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ChineseSpeaker

This will be my last post on this thread.

Gougou, I am sorry for my mistake, what I had wanted to say is "what they daily used is far less than 5000 words". I really didn't have any melicious purpose by giving this example.

sthubbar, I read many Chinese books and was well educated, I estimate I know 4000-5000 chinese Hanzi.

For foreign Chinese learners, our gorvernment HSK test requires the examinee to know at most 2904 hanzi(800 commonly used) and around 8000 (including hanzi and words) hanzi and words. You can use the word quiz function of this tool to test how many Chinese hanzi and words you know

By the way, I did think Chinese learners should focus your efforts on the usage of Hanzi instead of the volume of Hanzi

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david1978
The essence of the difficulty is not how many of the English words you know but how well you know the usage of the words.

I completely agree with this point. In another thread someone mentioned learning characters at a pace of 30 per day which comes out to over 10,000 a year! :roll: Nonsense. I've spoken to Ph.Ds in Chinese on this issue who all seemed to say absorbing an average of 500 or so characters a year, including their pronunciation and proper usage, is respectable. I'd definitely raise an eyebrow at any system that promises to teach you hundreds of new characters every month.

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sthubbar

david1978, I think you might want to rethink that 500 characters per year figure. As I mention here, at that rate it would take 8 years to learn to read Chinese.

I personally know a friend that came to China with absolutely zero exposure to Chinese either oral or written and he self taught himself to read, and speak, including 4000+ characters in one year.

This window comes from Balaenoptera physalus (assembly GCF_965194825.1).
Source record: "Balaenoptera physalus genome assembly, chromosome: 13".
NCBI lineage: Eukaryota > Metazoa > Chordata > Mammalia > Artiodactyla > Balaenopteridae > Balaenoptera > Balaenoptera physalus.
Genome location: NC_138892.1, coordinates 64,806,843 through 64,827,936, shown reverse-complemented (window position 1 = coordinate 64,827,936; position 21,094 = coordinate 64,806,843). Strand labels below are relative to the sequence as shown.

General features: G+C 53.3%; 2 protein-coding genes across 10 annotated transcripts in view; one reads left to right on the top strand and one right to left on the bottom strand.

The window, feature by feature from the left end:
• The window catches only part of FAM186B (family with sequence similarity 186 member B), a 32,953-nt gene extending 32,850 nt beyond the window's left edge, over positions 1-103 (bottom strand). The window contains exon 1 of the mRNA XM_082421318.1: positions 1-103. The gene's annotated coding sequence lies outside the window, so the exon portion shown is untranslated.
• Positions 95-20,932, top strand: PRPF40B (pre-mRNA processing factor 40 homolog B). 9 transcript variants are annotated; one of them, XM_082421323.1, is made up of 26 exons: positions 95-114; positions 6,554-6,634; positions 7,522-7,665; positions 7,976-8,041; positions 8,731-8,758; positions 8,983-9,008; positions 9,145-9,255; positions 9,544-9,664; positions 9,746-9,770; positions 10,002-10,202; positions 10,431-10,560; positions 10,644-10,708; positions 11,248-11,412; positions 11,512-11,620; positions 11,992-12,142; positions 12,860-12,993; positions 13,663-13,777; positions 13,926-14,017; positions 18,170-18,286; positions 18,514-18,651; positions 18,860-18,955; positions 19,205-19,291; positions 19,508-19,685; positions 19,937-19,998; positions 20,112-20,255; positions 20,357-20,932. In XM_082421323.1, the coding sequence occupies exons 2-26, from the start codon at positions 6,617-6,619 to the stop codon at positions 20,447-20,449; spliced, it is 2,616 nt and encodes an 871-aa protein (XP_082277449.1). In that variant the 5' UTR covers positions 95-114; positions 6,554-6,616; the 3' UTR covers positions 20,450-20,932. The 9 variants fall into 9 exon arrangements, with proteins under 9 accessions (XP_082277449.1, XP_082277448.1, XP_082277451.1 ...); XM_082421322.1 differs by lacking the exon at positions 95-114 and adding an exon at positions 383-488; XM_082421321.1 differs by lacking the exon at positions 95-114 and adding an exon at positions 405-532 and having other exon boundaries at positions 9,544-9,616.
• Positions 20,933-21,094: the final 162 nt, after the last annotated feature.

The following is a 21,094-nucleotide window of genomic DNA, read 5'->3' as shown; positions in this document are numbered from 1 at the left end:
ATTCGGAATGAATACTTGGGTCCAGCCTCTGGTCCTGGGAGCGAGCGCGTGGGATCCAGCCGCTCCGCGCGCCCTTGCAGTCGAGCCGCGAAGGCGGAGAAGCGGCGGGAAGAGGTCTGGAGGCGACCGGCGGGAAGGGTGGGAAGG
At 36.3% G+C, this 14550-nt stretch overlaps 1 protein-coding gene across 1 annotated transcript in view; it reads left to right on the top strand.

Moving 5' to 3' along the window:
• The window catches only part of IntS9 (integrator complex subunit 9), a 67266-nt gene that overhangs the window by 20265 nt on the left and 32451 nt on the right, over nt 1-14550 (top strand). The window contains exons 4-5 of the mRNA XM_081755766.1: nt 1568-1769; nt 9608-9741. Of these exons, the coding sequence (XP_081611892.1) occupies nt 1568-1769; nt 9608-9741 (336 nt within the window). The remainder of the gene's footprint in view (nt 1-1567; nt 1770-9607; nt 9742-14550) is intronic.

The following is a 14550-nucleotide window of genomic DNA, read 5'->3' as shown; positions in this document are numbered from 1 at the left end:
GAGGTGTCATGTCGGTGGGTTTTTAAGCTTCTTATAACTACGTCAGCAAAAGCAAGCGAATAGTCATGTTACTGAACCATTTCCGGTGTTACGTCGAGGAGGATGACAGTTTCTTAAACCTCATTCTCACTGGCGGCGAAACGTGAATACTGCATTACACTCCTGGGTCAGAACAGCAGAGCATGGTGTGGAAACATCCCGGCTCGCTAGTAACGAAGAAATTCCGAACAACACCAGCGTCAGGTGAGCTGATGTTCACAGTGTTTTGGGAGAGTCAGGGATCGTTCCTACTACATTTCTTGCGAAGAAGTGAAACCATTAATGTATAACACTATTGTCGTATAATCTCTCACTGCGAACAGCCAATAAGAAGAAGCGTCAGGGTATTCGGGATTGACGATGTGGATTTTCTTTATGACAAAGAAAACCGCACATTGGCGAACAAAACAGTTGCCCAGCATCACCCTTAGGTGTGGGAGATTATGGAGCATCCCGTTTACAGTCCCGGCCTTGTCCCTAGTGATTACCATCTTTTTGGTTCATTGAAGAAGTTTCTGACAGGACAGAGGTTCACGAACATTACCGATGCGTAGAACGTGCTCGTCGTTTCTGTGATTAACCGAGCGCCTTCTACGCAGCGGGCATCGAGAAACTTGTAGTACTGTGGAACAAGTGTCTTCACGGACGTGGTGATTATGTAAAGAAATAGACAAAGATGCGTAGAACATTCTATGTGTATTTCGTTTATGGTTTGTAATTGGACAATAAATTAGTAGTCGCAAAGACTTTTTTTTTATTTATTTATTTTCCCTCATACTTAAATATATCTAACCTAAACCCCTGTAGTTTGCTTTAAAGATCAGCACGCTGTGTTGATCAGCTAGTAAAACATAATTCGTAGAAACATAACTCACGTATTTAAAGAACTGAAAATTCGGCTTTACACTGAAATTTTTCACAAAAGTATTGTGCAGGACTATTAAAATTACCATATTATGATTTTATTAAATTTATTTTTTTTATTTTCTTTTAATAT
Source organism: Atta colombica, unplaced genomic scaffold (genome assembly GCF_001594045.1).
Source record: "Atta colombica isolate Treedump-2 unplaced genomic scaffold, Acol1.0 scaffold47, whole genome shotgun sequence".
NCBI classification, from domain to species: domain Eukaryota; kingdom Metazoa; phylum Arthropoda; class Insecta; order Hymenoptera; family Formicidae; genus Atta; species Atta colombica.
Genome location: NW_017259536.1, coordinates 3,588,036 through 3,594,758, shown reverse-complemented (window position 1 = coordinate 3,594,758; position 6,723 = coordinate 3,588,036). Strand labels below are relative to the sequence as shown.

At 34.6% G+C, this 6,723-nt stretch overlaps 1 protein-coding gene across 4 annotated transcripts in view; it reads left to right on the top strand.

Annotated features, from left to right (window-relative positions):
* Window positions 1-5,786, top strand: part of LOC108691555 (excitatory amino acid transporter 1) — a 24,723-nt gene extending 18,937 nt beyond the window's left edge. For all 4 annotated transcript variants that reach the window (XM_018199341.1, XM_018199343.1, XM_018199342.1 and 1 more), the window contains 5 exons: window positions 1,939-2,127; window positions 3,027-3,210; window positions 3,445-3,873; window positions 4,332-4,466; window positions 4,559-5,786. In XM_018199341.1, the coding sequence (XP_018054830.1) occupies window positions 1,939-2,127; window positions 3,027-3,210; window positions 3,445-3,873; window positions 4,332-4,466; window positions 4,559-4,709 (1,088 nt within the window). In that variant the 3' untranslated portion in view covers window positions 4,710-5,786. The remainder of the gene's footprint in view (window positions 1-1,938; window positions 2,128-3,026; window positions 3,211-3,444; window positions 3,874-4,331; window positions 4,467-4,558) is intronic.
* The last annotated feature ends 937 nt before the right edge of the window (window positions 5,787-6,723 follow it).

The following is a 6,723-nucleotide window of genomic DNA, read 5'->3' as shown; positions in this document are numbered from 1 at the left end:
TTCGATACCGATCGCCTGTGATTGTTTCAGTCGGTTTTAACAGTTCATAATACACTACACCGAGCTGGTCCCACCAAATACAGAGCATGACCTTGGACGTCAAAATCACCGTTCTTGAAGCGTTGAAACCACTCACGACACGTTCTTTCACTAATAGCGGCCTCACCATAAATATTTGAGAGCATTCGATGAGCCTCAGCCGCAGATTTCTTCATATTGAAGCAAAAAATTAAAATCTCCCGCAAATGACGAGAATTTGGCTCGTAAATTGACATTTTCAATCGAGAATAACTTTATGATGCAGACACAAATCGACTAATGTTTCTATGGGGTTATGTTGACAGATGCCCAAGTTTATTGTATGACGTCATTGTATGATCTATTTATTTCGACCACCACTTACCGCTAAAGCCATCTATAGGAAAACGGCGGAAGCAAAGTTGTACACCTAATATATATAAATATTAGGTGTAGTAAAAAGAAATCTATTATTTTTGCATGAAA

I have learned 2000 characters in the past 6 months and will most likely learn another 2000 by the end of the year. From that point on I will probably pretty much stop learning characters and feverishly increase my vocabulary.

BTW, I guess native Chinese speakers are too shy to admit how many characters they know. I guess they either think 1) It would be bragging to admit they know 6000+ characters or 2) I would be embarrassing to admit they now less than 4000. :mrgreen:

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JimmySeal

Looks like your Ph. D friends were setting the bar pretty low, david1978. :tong

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david1978
I have learned 2000 characters in the past 6 months and will most likely learn another 2000 by the end of the year.

Now these 2000 characters that you've learned, can you honestly say you've mastered their usage and pronunciation, or you just memorized 2000 "pictures"? I don't think it's reasonable to claim to learn thousands of units of information in such a short span of time. Not to mention that the average educated Chinese person has only mastered the usage of about 10,000 characters in the span of their lifetime. Again, something smells rotten in the state of Denmark...er, China.

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david1978
Looks like your Ph. D friends were setting the bar pretty low, david1978.

I don't think so. I think you're just flat lying.

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muyongshi